metadata     <Object>
    Standard object's metadata. More info:

  spec <Object>
    Specification of the desired behavior of the pod. More info:

  status       <Object>
    Most recently observed status of the pod. This data may not be up to date.
    Populated by the system. Read-only. More info:

  apiVersion   <string>
    APIVersion defines the versioned schema of this representation of an
    object. Servers should convert recognized schemas to the latest internal
    value, and may reject unrecognized values. More info:

  kind <string>
    Kind is a string value representing the REST resource this object
    represents. Servers may infer this from the endpoint the client submits
    requests to. Cannot be updated. In CamelCase. More info:

# get pod spec affinity field
$ oc explain pod.spec.affinity
RESOURCE: affinity <Object>

    If specified, the pod's scheduling constraints

   Affinity is a group of affinity scheduling rules.

  nodeAffinity <Object>
    Describes node affinity scheduling rules for the pod.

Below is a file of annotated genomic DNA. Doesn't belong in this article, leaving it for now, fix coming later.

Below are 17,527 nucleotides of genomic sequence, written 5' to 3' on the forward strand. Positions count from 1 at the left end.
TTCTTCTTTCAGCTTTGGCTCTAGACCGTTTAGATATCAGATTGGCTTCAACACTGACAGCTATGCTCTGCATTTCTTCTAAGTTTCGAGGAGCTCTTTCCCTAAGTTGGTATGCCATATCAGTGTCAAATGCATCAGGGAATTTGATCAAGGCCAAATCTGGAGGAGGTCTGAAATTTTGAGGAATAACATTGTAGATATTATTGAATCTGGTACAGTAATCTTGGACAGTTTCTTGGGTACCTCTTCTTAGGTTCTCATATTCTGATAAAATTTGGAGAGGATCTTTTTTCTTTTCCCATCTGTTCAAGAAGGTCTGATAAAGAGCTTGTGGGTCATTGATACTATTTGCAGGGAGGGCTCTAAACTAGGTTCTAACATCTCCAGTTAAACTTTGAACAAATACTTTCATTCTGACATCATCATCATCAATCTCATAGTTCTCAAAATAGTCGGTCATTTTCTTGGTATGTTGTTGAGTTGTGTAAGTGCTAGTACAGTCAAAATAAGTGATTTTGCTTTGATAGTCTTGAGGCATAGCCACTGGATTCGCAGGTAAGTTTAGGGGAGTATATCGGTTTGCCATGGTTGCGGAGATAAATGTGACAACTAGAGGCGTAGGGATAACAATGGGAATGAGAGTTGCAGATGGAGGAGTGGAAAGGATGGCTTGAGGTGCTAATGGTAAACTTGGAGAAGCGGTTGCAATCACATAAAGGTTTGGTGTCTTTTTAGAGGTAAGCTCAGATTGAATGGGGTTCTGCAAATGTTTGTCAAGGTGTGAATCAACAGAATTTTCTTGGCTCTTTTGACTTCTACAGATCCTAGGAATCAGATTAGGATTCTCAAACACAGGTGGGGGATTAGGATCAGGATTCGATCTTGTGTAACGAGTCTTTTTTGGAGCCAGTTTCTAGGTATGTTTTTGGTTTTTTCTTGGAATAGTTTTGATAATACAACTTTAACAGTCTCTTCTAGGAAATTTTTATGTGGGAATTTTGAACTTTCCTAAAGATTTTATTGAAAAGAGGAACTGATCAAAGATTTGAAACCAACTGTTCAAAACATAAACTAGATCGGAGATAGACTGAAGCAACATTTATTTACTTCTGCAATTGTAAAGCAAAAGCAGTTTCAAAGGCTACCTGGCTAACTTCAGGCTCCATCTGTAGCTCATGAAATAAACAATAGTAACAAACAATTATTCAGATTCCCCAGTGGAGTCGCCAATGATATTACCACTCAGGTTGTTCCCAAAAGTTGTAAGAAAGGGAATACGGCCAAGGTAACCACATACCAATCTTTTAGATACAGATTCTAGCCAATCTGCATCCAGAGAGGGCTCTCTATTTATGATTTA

podAffinity  <Object>
    Describes pod affinity scheduling rules (e.g. co-locate this pod in the
    same node, zone, etc. as some other pod(s)).

  podAntiAffinity      <Object>
    Describes pod anti-affinity scheduling rules (e.g. avoid putting this pod
    in the same node, zone, etc. as some other pod(s)).

6. Forget about grep, awk, cut, etc.

One really cool thing about oc command is that it has built-in features to format the output. We all know about -o json or -o yaml, but the -o flag gives you many other possibilities.

From all of these output options I find go-template and jsonpath the most powerful:


For example, let’s say you want to get the service that is being exposed by a specific route (docker registry route):

# get the service being exposed by a route, only if the hostname matches
$ oc get routes -o=go-template='{{range .items}}{{if eq ""}}{{}}{{end}}{{end}}'

Or that you want to know the deployment strategy for the router dc:

# get router deployment strategy
$ oc get dc router -o=go-template='{{ .spec.strategy.type }}'

As you can see, the oc command is awesome. I encourage you to keep playing with it, because is one of the coolest things about OpenShift.


Jorge Tudela Gonzalez de Riancho works for Red Hat Spain as a Cloud Consultant specialising in OpenShift and container-related technologies.

OpenShift Container Platform, OpenShift Origin